The Standing Committee of the People’s Congress decided on 3 September 2016 to amend three important laws that form the legal framework for foreign investment in China. The Ministry of Commerce (MOFCOM) issued draft implementing measures for public feedback on the same day. The foreign investment law reforms are expected to take effect nationwide as of 1 October 2016. A significant feature is that MOFCOM approval will no longer be required for the incorporation of, or major changes related to, wholly foreign- owned enterprises and joint ventures (FIEs) unless they engage in a “restricted business”, a business included on the Nationwide Negative List.
The proposed amendments to China’s foreign investment laws will have a significant impact on investment in businesses not on the Nationwide Negative List. Setting up a new FIE and changing the governance of an existing FIE will become much more flexible and predictable.
China’s four free trade zones (FTZs) have piloted foreign investment deregulation, including a negative list approach, since 2013. The government has apparently accepted the benefits brought by the pilot programmes and decided to implement deregulation across the country. The draft Foreign Investment Law (see our In context of New law brings big changes to foreign investments in China) is still pending adoption, but the introduction of the Nationwide Negative List does illustrate that the Chinese government is serious about further reform to attract foreign investment amid the continued slowdown of foreign direct investment in China.
Recap on current foreign investment administration regime
MOFCOM’s case-by-case pre-approval of foreign investment has long been perceived as one of the fundamental pillars of China’s foreign investment administration. Important corporate matters such as incorporation, share transfer, merger, spin-off, dissolution, amendment to articles of association, change in registered capital, and renewal of FIEs are all subject to MOFCOM’s approval. All major transaction documents, including joint venture contract and share transfer agreement, have to be submitted to MOFCOM for review and approval. This review can take up to three months or even longer, depending on variables such as the complexity of the transaction, the number of pending applications and officials’ discretion, making the review process unpredictable or arbitrary.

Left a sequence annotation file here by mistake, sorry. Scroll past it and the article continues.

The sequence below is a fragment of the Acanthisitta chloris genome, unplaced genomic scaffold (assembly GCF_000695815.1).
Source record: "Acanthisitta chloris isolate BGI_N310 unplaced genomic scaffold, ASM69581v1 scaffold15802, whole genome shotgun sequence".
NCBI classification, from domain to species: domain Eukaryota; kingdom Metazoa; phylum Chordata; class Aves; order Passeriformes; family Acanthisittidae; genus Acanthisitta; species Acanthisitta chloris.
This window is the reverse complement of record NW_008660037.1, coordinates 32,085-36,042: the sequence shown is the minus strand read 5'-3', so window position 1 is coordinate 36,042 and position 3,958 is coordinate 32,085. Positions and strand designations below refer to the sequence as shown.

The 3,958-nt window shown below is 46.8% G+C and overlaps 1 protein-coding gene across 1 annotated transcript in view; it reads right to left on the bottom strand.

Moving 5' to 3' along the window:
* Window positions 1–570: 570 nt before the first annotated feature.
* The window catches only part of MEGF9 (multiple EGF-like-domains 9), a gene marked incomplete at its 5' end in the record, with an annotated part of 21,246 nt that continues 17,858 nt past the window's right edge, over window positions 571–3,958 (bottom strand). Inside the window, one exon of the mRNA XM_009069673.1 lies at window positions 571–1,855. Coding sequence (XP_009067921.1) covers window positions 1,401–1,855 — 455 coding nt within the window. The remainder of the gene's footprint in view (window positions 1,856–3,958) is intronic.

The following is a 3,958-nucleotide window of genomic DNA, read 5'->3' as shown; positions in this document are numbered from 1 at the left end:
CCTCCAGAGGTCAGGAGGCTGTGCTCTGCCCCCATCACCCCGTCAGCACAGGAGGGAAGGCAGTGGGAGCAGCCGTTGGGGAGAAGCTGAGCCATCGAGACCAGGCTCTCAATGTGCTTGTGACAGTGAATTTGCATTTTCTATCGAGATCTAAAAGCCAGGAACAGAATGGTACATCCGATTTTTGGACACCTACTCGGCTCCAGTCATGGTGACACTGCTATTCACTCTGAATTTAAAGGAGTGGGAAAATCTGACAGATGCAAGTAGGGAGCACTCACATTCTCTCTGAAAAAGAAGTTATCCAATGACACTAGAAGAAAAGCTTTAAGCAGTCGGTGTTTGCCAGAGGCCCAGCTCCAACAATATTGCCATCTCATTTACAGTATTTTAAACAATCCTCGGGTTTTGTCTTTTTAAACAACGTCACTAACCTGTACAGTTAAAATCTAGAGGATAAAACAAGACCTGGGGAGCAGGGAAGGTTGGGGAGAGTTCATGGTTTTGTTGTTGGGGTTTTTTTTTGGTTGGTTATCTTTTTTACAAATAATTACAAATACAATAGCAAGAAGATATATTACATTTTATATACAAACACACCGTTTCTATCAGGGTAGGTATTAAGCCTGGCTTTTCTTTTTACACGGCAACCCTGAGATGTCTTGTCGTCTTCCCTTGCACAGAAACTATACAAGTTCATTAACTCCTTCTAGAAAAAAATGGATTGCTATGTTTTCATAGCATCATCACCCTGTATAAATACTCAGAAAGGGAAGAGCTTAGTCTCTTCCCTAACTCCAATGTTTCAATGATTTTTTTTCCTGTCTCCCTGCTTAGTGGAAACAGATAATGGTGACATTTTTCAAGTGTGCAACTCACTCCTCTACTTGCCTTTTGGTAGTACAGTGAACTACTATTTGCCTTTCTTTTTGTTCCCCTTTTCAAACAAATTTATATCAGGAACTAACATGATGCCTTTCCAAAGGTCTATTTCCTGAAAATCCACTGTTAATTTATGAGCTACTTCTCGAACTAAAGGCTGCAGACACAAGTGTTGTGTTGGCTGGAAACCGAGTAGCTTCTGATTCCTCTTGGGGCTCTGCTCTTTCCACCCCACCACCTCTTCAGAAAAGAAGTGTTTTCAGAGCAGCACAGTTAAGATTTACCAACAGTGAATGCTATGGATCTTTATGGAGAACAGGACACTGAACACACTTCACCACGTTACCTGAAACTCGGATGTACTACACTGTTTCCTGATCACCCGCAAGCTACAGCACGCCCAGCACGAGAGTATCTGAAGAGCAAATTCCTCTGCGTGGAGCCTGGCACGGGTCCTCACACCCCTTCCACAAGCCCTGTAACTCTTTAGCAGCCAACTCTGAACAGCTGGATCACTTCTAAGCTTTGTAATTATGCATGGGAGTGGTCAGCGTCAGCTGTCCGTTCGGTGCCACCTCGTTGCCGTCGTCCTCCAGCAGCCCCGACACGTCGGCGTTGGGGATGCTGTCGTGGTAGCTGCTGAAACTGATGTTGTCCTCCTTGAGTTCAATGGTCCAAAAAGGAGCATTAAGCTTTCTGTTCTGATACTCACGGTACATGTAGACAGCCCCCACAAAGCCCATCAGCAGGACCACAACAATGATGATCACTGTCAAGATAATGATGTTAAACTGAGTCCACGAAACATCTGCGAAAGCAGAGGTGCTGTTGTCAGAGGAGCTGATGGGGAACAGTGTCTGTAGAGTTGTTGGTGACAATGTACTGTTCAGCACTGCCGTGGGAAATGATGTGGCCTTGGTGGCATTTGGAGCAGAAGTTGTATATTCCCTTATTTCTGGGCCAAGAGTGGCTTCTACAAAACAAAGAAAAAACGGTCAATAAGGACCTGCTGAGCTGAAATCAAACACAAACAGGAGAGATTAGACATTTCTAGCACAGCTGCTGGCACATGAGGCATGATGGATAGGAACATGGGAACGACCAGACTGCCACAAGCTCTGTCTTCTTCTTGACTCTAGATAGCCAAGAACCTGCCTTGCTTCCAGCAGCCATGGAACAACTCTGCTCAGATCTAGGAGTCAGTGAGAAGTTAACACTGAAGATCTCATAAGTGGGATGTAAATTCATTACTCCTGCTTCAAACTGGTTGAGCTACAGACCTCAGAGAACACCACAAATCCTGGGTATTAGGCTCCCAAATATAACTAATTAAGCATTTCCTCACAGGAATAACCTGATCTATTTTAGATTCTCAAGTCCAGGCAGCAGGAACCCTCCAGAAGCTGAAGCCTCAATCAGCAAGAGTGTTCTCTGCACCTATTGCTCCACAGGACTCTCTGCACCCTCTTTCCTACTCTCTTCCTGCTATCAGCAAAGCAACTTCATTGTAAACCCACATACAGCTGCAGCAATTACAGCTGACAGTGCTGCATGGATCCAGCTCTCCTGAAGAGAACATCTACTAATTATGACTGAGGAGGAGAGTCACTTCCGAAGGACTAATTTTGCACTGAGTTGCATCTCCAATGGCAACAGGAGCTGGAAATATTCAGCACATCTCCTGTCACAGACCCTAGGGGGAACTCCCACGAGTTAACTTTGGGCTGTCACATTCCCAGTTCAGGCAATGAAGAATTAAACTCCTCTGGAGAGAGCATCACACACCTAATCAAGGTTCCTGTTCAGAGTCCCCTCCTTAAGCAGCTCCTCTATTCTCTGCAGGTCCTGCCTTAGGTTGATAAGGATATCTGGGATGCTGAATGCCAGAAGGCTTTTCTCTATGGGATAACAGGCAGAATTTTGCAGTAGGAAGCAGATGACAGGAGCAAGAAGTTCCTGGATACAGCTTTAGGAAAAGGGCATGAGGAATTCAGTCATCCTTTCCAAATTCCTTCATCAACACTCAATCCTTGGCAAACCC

Changes introduced by the amended foreign investment laws
From October 2016, in the event of a material change – for example, amendments to articles of association or a share transfer – FIEs that do not engage in any restricted business will only have to file certain limited information with MOFCOM. They will no longer have to file supporting documents (such as the articles or the share transfer agreement). The filing can be done online and as late as 30 days after the change takes effect. Some pre-filing procedures in China may still effectively be an approval procedure in nature, but as the filing can also be made after the incorporation or change has taken effect, it is truly just an administrative filing procedure for information purposes. Consequently, the predictability and efficiency of foreign investment transactions will improve significantly.
Parties will also have much more flexibility in negotiating the transaction documents, as none of these documents (joint venture contract, share transfer agreement, articles of association or board resolution) will be subject to MOFCOM filing, let alone approval. More sophisticated provisions customary in international transactions, such as price adjustment mechanism and payment other than in cash, while traditionally prone to being challenged by or not acceptable to MOFCOM, will now become viable options for parties.
In addition, if share transfers no longer require approval, this will mean that exit mechanisms agreed in joint venture agreements will be easier to enforce. The current unpredictability of the enforcement of exit mechanisms in Mainland China has been one of the reasons why foreign investors have preferred to establish joint ventures with their Chinese partners through a joint venture holding company incorporated outside Mainland China, for example in Hong Kong. As of October 2016, we may see more joint ventures being established directly in Mainland China.
The Nationwide Negative List still needs to be published, but it is expected to be similar to the lists adopted by the FTZs. If so, the Nationwide Negative List will still be longer than most foreign investors would like it to be, but the negative list approach will certainly be a significant move towards equal treatment of domestic entities and FIEs. Given that foreign investments are administered by different authorities in China, several pieces of legislation adopted by MOFCOM as well as other authorities will probably need to be amended or repealed after the adoption of the Nationwide Negative List. How soon other governmental agencies, such as the National Development and Reform Commission, the State Administration of Foreign Exchange and the State Administration for Industry and Commerce, will amend their own administration to facilitate the reform remains to be seen.
MOFCOM approval will continue to be required for the incorporation of FIEs or changes related to FIEs which engage in restricted business. In addition, MOFCOM will continue to have authority in relation to merger filings, national security review and mergers and acquisitions of domestic enterprises by foreign investors.
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